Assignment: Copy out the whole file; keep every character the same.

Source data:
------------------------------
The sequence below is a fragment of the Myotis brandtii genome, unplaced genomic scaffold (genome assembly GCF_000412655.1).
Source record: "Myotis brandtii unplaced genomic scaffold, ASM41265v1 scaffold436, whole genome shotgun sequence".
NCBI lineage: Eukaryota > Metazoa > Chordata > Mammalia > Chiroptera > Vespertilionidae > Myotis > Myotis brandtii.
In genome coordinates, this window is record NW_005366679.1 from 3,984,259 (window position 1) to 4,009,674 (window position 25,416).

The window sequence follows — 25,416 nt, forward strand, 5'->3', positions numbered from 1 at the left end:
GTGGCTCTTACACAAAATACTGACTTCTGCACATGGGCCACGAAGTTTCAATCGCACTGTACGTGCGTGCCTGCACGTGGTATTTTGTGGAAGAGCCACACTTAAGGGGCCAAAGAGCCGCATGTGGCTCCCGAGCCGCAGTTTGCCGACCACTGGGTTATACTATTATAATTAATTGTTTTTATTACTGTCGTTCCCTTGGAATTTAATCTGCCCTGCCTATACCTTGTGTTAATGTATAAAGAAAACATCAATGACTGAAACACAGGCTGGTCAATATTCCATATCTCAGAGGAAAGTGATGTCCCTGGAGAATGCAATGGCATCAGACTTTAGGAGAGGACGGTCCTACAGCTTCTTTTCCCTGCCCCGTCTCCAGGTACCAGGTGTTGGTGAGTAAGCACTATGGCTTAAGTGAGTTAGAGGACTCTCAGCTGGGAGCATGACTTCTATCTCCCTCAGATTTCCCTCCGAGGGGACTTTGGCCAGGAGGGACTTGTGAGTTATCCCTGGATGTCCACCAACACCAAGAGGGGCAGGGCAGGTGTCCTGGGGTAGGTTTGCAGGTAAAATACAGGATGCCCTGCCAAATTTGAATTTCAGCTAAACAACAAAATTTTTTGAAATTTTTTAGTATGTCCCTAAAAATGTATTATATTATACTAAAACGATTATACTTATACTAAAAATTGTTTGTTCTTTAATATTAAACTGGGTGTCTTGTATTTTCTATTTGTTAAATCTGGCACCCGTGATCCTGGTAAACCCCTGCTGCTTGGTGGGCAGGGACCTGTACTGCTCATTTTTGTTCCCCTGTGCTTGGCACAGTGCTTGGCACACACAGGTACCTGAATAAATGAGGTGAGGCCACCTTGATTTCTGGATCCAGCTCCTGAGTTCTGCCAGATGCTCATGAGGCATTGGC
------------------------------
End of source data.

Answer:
The sequence below is a fragment of the Myotis brandtii genome, unplaced genomic scaffold (genome assembly GCF_000412655.1).
Source record: "Myotis brandtii unplaced genomic scaffold, ASM41265v1 scaffold436, whole genome shotgun sequence".
NCBI lineage: Eukaryota > Metazoa > Chordata > Mammalia > Chiroptera > Vespertilionidae > Myotis > Myotis brandtii.
In genome coordinates, this window is record NW_005366679.1 from 3,984,259 (window position 1) to 4,009,674 (window position 25,416).

The window sequence follows — 25,416 nt, forward strand, 5'->3', positions numbered from 1 at the left end:
GTGGCTCTTACACAAAATACTGACTTCTGCACATGGGCCACGAAGTTTCAATCGCACTGTACGTGCGTGCCTGCACGTGGTATTTTGTGGAAGAGCCACACTTAAGGGGCCAAAGAGCCGCATGTGGCTCCCGAGCCGCAGTTTGCCGACCACTGGGTTATACTATTATAATTAATTGTTTTTATTACTGTCGTTCCCTTGGAATTTAATCTGCCCTGCCTATACCTTGTGTTAATGTATAAAGAAAACATCAATGACTGAAACACAGGCTGGTCAATATTCCATATCTCAGAGGAAAGTGATGTCCCTGGAGAATGCAATGGCATCAGACTTTAGGAGAGGACGGTCCTACAGCTTCTTTTCCCTGCCCCGTCTCCAGGTACCAGGTGTTGGTGAGTAAGCACTATGGCTTAAGTGAGTTAGAGGACTCTCAGCTGGGAGCATGACTTCTATCTCCCTCAGATTTCCCTCCGAGGGGACTTTGGCCAGGAGGGACTTGTGAGTTATCCCTGGATGTCCACCAACACCAAGAGGGGCAGGGCAGGTGTCCTGGGGTAGGTTTGCAGGTAAAATACAGGATGCCCTGCCAAATTTGAATTTCAGCTAAACAACAAAATTTTTTGAAATTTTTTAGTATGTCCCTAAAAATGTATTATATTATACTAAAACGATTATACTTATACTAAAAATTGTTTGTTCTTTAATATTAAACTGGGTGTCTTGTATTTTCTATTTGTTAAATCTGGCACCCGTGATCCTGGTAAACCCCTGCTGCTTGGTGGGCAGGGACCTGTACTGCTCATTTTTGTTCCCCTGTGCTTGGCACAGTGCTTGGCACACACAGGTACCTGAATAAATGAGGTGAGGCCACCTTGATTTCTGGATCCAGCTCCTGAGTTCTGCCAGATGCTCATGAGGCATTGGC